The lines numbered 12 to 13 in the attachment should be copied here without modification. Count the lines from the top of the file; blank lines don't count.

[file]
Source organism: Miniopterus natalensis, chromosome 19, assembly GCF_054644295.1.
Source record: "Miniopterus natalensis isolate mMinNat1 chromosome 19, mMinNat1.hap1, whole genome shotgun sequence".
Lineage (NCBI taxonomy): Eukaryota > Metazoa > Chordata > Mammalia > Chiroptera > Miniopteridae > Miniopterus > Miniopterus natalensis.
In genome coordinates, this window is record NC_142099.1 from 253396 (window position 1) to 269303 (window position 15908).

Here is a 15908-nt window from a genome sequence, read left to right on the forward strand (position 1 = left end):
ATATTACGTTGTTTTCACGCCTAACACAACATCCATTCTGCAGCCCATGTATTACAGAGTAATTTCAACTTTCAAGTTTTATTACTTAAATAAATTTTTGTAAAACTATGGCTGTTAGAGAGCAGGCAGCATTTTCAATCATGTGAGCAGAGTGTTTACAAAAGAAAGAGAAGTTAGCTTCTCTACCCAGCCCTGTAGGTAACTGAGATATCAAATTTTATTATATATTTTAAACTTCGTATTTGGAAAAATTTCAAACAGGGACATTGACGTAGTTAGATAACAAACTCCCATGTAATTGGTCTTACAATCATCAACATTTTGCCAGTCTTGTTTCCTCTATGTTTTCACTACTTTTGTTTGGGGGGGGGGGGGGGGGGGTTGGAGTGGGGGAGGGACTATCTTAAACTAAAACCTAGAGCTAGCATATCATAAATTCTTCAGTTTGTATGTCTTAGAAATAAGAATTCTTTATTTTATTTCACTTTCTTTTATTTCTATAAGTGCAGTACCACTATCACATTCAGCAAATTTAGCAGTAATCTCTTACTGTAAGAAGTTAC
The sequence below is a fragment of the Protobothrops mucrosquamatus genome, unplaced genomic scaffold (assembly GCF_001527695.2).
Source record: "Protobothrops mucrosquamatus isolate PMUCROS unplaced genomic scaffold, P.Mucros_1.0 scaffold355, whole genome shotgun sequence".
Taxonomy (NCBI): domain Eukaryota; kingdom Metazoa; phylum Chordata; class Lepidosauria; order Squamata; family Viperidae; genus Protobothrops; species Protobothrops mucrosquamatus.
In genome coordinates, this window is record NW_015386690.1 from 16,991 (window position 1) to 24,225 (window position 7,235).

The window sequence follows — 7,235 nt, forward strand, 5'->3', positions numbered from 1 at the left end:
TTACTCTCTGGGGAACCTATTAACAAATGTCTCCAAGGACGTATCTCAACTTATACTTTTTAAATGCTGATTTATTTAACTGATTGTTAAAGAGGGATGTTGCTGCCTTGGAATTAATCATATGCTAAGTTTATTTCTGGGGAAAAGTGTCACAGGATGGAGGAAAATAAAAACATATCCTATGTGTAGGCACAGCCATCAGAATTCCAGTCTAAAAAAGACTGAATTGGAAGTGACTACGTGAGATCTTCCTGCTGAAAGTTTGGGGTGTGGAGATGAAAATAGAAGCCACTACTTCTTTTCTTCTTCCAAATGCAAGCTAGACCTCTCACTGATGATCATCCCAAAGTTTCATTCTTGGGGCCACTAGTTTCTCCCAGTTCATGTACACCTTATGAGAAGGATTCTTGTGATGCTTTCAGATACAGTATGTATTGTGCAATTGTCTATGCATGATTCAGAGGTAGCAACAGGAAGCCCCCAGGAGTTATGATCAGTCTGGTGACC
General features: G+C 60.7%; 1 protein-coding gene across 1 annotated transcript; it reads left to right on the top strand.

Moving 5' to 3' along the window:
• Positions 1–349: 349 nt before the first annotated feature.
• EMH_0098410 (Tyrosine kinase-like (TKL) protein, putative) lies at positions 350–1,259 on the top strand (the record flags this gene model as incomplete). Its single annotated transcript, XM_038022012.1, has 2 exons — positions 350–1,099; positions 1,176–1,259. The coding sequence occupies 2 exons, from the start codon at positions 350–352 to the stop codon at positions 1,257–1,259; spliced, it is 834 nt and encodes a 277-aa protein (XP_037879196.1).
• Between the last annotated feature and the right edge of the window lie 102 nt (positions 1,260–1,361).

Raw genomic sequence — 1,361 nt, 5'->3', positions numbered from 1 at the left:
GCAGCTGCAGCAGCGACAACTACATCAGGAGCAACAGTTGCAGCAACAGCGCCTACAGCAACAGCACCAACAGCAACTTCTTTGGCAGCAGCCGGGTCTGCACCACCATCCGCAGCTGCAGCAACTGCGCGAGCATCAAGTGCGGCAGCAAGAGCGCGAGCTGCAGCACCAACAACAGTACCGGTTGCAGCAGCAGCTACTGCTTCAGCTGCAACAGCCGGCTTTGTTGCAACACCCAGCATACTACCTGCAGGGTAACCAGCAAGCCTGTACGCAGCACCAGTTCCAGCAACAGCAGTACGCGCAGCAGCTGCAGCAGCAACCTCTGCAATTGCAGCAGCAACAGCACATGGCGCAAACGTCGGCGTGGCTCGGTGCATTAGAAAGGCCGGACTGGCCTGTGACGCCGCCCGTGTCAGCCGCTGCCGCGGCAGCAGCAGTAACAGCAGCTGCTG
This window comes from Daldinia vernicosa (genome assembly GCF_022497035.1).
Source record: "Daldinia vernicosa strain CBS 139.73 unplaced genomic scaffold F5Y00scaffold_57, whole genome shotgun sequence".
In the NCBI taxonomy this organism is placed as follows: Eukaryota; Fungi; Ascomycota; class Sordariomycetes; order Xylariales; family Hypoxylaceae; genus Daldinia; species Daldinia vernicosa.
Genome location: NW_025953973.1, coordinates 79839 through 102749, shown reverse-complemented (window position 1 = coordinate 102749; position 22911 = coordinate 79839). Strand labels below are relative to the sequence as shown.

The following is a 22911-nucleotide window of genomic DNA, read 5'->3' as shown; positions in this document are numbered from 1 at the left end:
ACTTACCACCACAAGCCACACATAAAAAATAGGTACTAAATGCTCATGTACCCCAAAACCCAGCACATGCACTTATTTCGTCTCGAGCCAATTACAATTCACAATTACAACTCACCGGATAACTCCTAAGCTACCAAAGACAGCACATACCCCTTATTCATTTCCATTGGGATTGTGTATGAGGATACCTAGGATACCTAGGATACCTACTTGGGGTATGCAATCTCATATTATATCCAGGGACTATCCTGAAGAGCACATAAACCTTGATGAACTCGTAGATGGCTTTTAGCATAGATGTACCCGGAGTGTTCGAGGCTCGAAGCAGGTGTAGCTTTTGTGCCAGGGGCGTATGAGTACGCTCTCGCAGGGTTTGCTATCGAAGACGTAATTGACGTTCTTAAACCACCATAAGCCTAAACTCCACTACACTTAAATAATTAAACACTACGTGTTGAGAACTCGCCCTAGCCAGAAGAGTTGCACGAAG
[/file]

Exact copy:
TTACTCTCTGGGGAACCTATTAACAAATGTCTCCAAGGACGTATCTCAACTTATACTTTTTAAATGCTGATTTATTTAACTGATTGTTAAAGAGGGATGTTGCTGCCTTGGAATTAATCATATGCTAAGTTTATTTCTGGGGAAAAGTGTCACAGGATGGAGGAAAATAAAAACATATCCTATGTGTAGGCACAGCCATCAGAATTCCAGTCTAAAAAAGACTGAATTGGAAGTGACTACGTGAGATCTTCCTGCTGAAAGTTTGGGGTGTGGAGATGAAAATAGAAGCCACTACTTCTTTTCTTCTTCCAAATGCAAGCTAGACCTCTCACTGATGATCATCCCAAAGTTTCATTCTTGGGGCCACTAGTTTCTCCCAGTTCATGTACACCTTATGAGAAGGATTCTTGTGATGCTTTCAGATACAGTATGTATTGTGCAATTGTCTATGCATGATTCAGAGGTAGCAACAGGAAGCCCCCAGGAGTTATGATCAGTCTGGTGACC
General features: G+C 60.7%; 1 protein-coding gene across 1 annotated transcript; it reads left to right on the top strand.